“We have come to believe that the key success factor in business is simply getting one’s arms around almost any practical problem and knocking it off – now.” That’s great insight from one of the best-selling business books of all time, “In Search of Excellence,” by Tom Peters and Robert H. Waterman, Jr.
In the classic, the authors examine dozens of companies and attempt to distill down the common factors of their success. One theme that emerged was a bias towards action. It sounds pretty reasonable, but there are all sorts of reasons that it doesn’t happen.
Think about your company. If it’s like most, there are probably opportunities you’re missing because of inaction. Maybe you’re scared of failure – what will your customers think if a new product or service flops? Or how will an unsuccessful effort impact your balance sheet? Will your employees lose confidence in your leadership? Or maybe you fear your staff aren’t capable of handling tasks outside of tightly-defined roles.
Don’t let these excuses (and others you could come up with) prevent you from action. Experimentation can be a competitive edge. “Do it, fix it, try it,” as the authors put it, is a great way for your company to effectively and efficiently learn. If you aren’t trying new things, you can bet competitors are.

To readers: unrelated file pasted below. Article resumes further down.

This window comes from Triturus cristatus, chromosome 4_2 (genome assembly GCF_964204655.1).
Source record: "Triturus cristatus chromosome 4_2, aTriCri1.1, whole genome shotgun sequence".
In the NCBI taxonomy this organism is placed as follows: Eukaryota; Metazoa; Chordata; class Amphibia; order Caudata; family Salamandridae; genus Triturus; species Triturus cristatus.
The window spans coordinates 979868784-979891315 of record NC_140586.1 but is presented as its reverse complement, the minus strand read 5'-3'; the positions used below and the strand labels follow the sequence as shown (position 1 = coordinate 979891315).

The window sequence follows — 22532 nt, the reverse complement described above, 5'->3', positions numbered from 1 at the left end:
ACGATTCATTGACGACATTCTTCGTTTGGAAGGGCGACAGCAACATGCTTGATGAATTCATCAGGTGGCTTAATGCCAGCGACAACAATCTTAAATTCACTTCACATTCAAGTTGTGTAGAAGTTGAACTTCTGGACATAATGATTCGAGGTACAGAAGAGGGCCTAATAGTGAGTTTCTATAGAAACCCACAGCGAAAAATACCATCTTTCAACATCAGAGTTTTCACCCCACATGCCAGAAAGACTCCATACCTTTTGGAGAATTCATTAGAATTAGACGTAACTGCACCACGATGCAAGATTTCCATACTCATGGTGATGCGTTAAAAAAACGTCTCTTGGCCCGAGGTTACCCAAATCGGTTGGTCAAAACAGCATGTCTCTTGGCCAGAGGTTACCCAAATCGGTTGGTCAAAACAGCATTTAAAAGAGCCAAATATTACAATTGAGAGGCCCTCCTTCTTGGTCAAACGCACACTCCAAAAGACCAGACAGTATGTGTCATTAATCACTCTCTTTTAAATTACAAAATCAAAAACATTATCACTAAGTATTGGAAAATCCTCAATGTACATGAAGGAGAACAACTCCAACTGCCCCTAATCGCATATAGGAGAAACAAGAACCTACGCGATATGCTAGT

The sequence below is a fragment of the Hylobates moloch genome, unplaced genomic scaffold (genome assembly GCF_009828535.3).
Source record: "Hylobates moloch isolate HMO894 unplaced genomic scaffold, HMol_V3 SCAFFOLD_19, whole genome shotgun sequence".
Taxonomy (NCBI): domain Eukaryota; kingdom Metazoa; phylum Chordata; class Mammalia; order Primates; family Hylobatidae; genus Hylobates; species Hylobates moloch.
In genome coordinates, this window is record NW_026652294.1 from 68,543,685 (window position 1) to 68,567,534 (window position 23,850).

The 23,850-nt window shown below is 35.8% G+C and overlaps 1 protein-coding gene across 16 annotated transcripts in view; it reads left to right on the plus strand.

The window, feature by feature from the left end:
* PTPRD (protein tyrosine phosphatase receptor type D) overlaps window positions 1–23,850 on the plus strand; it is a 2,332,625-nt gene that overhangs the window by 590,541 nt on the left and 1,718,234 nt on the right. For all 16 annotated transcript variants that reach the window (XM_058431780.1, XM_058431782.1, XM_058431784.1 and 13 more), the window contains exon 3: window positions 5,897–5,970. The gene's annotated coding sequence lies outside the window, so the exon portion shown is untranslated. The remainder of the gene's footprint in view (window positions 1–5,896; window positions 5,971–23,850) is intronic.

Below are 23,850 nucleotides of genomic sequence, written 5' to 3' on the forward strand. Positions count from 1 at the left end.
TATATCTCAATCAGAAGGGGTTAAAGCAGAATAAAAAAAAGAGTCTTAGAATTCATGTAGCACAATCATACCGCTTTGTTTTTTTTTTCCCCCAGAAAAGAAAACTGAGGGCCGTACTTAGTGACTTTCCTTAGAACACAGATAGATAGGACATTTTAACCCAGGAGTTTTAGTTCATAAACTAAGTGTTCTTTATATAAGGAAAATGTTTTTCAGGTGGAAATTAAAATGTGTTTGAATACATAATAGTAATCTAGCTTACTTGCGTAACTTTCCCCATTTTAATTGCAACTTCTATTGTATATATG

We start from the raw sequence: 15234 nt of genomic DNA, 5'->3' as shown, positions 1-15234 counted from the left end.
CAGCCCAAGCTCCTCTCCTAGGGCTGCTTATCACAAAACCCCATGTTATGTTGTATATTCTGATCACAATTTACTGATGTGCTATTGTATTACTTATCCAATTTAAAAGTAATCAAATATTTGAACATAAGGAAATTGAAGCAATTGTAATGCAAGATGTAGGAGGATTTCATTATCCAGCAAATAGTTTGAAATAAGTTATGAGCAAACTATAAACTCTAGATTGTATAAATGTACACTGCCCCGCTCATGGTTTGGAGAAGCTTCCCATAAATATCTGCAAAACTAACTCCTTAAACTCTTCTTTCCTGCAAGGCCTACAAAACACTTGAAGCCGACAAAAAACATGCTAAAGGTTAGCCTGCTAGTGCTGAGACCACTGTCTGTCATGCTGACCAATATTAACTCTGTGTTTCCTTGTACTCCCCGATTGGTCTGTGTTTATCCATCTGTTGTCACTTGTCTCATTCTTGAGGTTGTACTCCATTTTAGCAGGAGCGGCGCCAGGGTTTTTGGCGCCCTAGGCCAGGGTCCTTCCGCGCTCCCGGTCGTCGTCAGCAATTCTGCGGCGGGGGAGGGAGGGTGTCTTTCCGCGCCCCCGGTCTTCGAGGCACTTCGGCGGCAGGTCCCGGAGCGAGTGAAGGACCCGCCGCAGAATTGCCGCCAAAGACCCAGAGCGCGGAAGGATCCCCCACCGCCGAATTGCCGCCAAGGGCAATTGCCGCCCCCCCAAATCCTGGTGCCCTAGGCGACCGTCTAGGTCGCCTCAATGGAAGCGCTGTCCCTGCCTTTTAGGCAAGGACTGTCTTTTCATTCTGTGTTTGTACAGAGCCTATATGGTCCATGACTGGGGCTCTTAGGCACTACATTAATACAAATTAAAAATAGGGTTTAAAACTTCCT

This is not to say you should throw caution to the wind and stake the company’s future on a crazy risk. But you should develop and foster the corporate habit of experimentation – that kind that is results-focused.
So how do you know if an experiment is devised correctly? Start with a small number of clear, simple, measurable objectives. Don’t make it too complex. Make experiments short and manageable. If one fails, that’s fine. You’ve learned a lot in the process. Move on to the next one.
One CEO explained it this way: “I often believe that making a decision, even if it is a bad decision, is better than making no decision at all.” You don’t have to be overly-committed to failure. When one experiment proves unsuccessful, scrap it. But then move quickly to another one. Keep the process continually going.
Fruitful experimentation also needs employee buy-in. Create a culture of enthusiasm and curiosity. Make fluid, project-based behavior the norm. And, empower your employees. If leadership is supportive of trial and error, employees will perform better, be tolerant of imperfection, and make real progress. On the other hand, if employees think the first misstep will result in wrath from the C-Suite, then you can kiss innovation goodbye.